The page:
Jim Ayello of USA TODAY Sports and the Indianapolis Star breaks down the 103rd running of the Indianapolis 500. USA TODAY
During last year's Indy 500, full-time IndyCar Series driver James Hinchcliffe was bumped from the starting lineup during qualifying, and since then, the conversation about guaranteeing entries for full-timers has intensified. Team owners Roger Penske and Chip Ganassi have voiced their support for teams who compete in the other 16 IndyCar races throughout the season having a guaranteed entry in the top race of the year.
That didn't change this year. Sunday's qualifying session featured the Last Row Shootout (formerly Bump Day on Saturday), where the bottom six drivers raced for the final three entries.
Overall, every driver had to earn his or her way into the Indy 500, ending in heartbreak for three drivers, including two-time Formula 1 champion Fernando Alonso. But, despite being a newcomer to the marquee event, Dale Earnhardt Jr. warned against guaranteeing entries and pointed to NASCAR.
The retired driver who will work as an Indy 500 analyst for NBC on Sunday cited how NASCAR guaranteeing Daytona 500 entries eliminated the drama of the qualifying duels ahead of the race. Earnhardt explained, via NBC Sports:
"Not trying to get myself in the weeds here, but I think Indy could look at the history of NASCAR and how it has changed the excitement for some of the Duels and qualifying," Earnhardt told NBC Sports.com. "I would not go in that direction. If I was in control of things, I would not pull those levers to have guaranteed spots. The thrill of Bump Day and the battle for the final row, increased the value of Sunday and viewership for Sunday. It taught people about other drivers and teams. We don't learn those things if you don't see them going through that battle and experience.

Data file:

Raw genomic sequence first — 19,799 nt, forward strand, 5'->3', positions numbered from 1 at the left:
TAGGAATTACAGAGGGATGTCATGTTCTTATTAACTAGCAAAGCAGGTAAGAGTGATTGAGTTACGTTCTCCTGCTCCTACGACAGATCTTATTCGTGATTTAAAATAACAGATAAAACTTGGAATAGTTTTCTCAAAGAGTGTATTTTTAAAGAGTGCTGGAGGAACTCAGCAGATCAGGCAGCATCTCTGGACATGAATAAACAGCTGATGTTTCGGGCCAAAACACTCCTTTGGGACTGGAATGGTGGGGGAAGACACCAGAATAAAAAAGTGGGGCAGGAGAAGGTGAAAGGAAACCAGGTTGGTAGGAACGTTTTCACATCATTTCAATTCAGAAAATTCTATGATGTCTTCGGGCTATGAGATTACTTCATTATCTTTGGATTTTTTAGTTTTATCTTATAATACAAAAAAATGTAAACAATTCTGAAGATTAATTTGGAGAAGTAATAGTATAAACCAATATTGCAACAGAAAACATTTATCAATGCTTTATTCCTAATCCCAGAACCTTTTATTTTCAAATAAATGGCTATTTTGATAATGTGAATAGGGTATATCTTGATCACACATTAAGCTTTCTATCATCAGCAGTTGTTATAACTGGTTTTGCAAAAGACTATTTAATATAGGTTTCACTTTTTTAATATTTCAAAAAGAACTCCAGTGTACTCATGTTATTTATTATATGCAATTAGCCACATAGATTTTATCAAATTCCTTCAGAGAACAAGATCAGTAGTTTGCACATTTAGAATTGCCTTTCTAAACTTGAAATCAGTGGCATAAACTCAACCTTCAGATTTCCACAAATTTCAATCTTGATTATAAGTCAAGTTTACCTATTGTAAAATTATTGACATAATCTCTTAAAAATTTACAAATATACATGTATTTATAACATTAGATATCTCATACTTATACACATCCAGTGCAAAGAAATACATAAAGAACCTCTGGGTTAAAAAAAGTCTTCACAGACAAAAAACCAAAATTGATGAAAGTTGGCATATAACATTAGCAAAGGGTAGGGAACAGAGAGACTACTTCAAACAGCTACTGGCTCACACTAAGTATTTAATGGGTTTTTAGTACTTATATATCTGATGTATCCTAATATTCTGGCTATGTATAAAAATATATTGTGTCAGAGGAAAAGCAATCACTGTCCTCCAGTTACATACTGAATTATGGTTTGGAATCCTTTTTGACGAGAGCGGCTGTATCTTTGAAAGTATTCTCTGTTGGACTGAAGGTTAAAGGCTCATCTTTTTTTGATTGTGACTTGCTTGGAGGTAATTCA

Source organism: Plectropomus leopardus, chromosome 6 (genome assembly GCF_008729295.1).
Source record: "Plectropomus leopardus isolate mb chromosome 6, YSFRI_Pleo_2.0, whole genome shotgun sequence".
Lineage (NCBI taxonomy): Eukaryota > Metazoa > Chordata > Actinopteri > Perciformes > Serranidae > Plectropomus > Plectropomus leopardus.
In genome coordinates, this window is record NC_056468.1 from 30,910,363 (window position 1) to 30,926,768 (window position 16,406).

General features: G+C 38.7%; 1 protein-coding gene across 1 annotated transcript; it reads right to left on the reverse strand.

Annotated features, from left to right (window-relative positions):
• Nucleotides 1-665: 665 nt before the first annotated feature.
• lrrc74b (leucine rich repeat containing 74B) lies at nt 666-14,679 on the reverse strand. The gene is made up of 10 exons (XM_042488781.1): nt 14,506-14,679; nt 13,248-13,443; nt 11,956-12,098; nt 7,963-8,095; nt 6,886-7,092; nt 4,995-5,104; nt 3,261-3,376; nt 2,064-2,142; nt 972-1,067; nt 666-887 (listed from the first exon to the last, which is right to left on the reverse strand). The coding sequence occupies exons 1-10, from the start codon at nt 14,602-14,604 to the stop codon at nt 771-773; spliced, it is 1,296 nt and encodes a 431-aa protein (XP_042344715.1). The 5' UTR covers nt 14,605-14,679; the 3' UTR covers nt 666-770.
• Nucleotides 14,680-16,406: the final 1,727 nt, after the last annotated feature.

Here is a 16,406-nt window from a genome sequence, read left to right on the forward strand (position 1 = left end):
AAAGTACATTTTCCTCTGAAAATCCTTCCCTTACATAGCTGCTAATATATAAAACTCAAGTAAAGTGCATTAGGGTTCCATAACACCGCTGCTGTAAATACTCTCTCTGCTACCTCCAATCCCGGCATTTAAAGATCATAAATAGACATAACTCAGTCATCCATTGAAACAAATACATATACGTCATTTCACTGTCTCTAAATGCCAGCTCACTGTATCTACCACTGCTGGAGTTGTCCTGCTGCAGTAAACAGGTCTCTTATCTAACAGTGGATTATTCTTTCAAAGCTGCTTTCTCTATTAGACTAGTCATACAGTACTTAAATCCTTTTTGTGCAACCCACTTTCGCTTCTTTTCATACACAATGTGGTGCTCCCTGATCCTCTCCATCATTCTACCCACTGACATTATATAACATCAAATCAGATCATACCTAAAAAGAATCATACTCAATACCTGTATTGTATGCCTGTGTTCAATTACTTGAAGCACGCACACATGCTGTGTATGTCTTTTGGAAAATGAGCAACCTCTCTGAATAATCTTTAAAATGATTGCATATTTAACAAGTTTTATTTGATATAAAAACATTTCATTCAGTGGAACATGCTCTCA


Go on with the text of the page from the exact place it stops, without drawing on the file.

"I thought it was a tremendous win for the people that want to keep things at Indy as they are."
Qualifying last weekend last weekend was intense and thrilling because truly anyone, including Hinchcliffe again, could have failed to qualify for the Indy 500.
The driver and team that bumped out Alonso and McLaren, Kyle Kaiser and Juncos Racing, were huge underdogs — they still are going into race day. The fact that they were able to rally after a devastating setback and take down a racing superpower created an intense atmosphere and incredibly entertaining single-car qualifying.
At his first Indy 500, Earnhardt continued explaining what that was like as an outsider and why he thinks it's a good thing. More from NBC Sports:
"I experienced the drama before with Bump Day that has happened here in this race in the past, but I thought it was symbolic with the conversation going on about guaranteed spots," Earnhardt said. "For the folks who are the traditionalists who believe you have to earn your way in, it was a great day for those folks and their argument. Fernando Alonso and how that story played out and his reaction to not making it, I thought he handled it like the champion he is. All of that was interesting.
"The little teams beating the big teams was pretty cool. It created some really exciting stuff and did nothing but build excitement in the race."
The 103rd Indianapolis 500 is Sunday on NBC. The green flag is set to fly around 12:45 p.m. ET.